Tel: +44 (0)131 651 5745
Prof. Paul Jenkins is an architect, planner and social scientist and has worked during most of the past 40 years across a wide range of the built environment fields: architecture, construction, housing, planning and urban studies – in practice, policy-making, teaching/training, and research. Over 20 years of this have been based in Sub-Saharan Africa, in Malawi, Botswana, South Africa, Angola and especially Mozambique. Since 1999 he has also links with Brazil.
Paul entered academia in 1996, after more than twenty years in professional work. He is currently half-time in ESALA, and half time at the School of the Built Environment (SBE), Heriot-Watt University, where he is Professor of Architecture & Human Settlements. See: http://www.sbe.hw.ac.uk/staffprofiles/J/PaulJenkins.htm. He also currently plays a lead role in promoting further collaboration between ESALA and SBE in research and knowledge exchange.
Paul is a Visiting Professor at the University of Sao Paulo, University of the Witwatersrand (Johannesburg) and Eduardo Mondlane University, Maputo. He publishes widely on architecture, planning, housing and urban design, as well as in urban history and African studies publications and undertakes many international speaking engagements.
He occasionally undertakes consultancy and professional training work, and was recently on the international jury of the Open Architecture Network competition: http://openarchitecturenetwork.org/competitions/challenge/2011. His opportunities for architectural practice have been limited in recent years but he is currently undertaking a research by design project in Africa.
The two main areas of Paul's research from a conceptual point of view are: “Emerging Urbanism" and “Social Dimensions of Design”. While the former ranges from human geography through urban history, urban design and urban planning to urban land issues, the latter ranges from architecture, through housing, social and cultural studies to anthropology.
A major element of Paul's research work focuses on social and cultural issues and much of his work is in the global ‘South’ – mainly Sub-Saharan Africa, but also Brazil. His work in the ‘North’ (mainly UK and Europe) includes research development within architectural academia and the profession, and research & knowledge interfaces between these and other social partners.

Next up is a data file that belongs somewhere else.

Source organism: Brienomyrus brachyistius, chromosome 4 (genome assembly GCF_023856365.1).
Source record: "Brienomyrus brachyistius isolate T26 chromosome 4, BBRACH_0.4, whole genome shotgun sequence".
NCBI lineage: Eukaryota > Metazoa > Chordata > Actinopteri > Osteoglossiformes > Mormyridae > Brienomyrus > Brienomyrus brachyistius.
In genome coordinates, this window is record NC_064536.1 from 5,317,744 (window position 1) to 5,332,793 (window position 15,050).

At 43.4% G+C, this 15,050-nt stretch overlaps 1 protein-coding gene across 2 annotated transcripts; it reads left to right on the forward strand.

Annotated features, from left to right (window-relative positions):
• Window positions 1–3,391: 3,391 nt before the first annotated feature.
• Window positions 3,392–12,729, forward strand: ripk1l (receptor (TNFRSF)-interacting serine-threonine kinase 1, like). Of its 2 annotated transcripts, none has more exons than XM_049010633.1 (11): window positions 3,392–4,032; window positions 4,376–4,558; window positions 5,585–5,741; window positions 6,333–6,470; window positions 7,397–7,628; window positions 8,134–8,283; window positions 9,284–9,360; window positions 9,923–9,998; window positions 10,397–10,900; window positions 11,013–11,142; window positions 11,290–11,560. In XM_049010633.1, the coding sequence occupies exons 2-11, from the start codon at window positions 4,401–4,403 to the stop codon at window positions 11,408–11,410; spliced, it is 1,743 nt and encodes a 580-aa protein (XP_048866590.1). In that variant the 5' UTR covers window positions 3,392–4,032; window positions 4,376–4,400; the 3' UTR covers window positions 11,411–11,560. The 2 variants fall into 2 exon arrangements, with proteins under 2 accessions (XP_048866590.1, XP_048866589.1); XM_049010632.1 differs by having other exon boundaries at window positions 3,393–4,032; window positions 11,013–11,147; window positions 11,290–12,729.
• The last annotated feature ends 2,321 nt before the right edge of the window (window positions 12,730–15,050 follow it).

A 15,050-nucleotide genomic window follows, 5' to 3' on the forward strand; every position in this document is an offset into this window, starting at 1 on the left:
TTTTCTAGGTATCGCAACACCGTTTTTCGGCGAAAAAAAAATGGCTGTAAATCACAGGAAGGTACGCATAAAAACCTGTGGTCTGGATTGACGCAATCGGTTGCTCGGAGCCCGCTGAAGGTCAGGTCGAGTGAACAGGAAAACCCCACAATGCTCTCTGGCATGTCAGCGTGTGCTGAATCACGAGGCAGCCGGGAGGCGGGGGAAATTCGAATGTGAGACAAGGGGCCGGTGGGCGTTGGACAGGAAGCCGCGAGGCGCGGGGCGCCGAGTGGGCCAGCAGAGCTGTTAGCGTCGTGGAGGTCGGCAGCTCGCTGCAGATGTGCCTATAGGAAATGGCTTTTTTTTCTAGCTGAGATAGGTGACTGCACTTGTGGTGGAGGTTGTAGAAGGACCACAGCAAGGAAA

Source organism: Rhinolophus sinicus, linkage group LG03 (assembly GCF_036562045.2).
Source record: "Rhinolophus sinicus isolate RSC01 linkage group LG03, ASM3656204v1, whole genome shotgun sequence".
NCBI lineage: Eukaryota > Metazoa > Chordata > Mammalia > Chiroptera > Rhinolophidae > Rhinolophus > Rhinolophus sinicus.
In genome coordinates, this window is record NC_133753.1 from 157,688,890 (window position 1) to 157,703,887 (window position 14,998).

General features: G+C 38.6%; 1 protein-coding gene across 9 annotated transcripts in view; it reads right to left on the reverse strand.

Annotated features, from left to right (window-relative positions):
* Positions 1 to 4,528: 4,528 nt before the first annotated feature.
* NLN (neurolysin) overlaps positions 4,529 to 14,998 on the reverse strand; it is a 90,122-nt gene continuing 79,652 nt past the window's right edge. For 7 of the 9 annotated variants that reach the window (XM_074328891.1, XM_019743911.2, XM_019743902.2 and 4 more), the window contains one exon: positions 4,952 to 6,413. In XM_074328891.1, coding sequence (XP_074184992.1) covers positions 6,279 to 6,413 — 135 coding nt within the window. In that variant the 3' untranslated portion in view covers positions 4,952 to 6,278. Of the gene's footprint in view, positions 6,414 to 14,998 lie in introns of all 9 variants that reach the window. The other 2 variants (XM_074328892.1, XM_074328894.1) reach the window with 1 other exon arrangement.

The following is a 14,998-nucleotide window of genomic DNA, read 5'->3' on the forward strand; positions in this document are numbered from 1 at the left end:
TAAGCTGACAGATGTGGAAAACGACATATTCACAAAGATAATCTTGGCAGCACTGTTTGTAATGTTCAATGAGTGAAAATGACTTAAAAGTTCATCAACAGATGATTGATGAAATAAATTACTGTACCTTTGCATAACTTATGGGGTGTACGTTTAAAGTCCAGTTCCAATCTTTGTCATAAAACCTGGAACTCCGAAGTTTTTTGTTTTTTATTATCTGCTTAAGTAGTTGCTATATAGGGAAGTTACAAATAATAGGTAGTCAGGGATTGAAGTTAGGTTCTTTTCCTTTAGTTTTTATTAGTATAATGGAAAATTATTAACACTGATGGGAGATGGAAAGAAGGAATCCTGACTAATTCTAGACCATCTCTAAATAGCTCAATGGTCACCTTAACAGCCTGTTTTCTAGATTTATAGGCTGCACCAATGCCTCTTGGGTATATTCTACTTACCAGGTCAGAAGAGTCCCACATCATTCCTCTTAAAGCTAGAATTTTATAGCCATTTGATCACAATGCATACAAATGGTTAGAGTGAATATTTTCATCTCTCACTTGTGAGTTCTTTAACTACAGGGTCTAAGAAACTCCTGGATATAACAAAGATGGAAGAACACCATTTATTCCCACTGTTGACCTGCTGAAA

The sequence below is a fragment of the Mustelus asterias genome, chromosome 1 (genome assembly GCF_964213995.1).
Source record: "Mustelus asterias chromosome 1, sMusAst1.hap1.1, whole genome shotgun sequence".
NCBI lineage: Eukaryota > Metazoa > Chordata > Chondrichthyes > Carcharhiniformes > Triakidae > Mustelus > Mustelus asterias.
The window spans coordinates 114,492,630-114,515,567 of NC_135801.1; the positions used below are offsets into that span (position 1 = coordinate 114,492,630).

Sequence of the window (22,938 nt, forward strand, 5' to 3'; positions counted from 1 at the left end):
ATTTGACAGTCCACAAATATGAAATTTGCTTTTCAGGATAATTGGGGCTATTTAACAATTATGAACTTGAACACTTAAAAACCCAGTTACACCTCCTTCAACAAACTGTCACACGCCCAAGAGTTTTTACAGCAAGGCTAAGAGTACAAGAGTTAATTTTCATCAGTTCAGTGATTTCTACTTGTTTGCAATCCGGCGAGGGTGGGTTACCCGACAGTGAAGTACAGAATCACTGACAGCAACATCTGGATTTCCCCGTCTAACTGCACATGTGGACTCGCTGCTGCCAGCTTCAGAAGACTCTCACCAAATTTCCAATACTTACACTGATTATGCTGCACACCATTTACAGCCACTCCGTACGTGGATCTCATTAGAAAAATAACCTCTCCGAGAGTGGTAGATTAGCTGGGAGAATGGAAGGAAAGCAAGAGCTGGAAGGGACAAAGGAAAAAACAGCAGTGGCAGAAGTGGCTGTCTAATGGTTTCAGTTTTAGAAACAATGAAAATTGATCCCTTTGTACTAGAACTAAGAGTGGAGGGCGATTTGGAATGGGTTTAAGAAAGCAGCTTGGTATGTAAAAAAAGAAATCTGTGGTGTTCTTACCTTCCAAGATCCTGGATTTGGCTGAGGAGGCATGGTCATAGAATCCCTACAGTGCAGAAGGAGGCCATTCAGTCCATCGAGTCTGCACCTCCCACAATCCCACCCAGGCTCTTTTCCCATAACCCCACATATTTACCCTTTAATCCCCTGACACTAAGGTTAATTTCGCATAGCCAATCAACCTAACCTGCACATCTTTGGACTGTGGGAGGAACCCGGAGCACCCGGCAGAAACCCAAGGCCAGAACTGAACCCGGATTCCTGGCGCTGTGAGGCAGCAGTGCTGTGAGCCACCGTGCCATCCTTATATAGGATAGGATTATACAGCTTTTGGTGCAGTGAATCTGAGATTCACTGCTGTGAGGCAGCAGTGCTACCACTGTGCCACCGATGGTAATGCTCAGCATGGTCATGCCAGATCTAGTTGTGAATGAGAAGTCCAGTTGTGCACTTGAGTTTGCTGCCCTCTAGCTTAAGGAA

In the most recent period he has been involved in research into the nature of the ‘urban’ in fast urbanising situations worldwide (working in several African countries and Brazil) and has had a long involvement in social architecture, including professional practice. His current interests focus on architecture as a cultural medium. Part of his work also focuses on the conceptual nature of and organisational development for architecture research.
Paul has recently (2012) completed a 2 year Knowledge Transfer Partnership with ARK Housing Association - which provides social care and housing in Eastern Scotland. ARK approached Paul to help them undertake a study into how changing the built environment in their housing stock leads to quality improvements for service users / residents and also more efficient care provision. This was an example of a client undertaking research in order to brief architects more adequately. It led on from previous research which Paul undertook which worked with Glasgow architects gm+ad on how they led research for the award-winning design of Hazelwood School - and prior to that a research project for RIAS on research by the architecture profession in Scotland - see http://www.scotmark.eca.ac.uk/?view=3. See also the book "Architecture, Participation and Society" in publications below - the result of a speculative AHRC project which Paul led - which also examines how other parties bring knowledge to the architectural process.
Paul has also recently (2012) completed a 3 year international multi-disciplinary research programme on Sub-Saharan Africa cities, entitled 'Home Space in the African city', with Danish Research Council funding. This involved planning, housing and architecture as well as socio-economic, ethnographic and contextual political economic analysis, and focussed on the peri-urban area of Maputo (capital of Mozambique). The study included unique longitudinal material from previous studies Paul undertook in the city in 1990 and 2000. Paul designed the programme, led on quality and authored the Contextual and Synthesis Reports. See: http://www.homespace.dk/
Paul is currently preparing a book from the Home Space research and one with Prof Richard Williams (Art History, University of Edinburgh) on 'order' and urban design - arguing how the global North can learn from the global South (focussed on Brazil). He is also undertaking a research by design project in Mozambique, focussing on key elements of 'tropical regionalism': climate design and grounded aesthetics. In parallel with this he plans to study the links between architectural modernism, modernisation and modernity in a sabbatical during Semester I of academic year 2012_13. Watch this space....
This article was published on Jul 14, 2011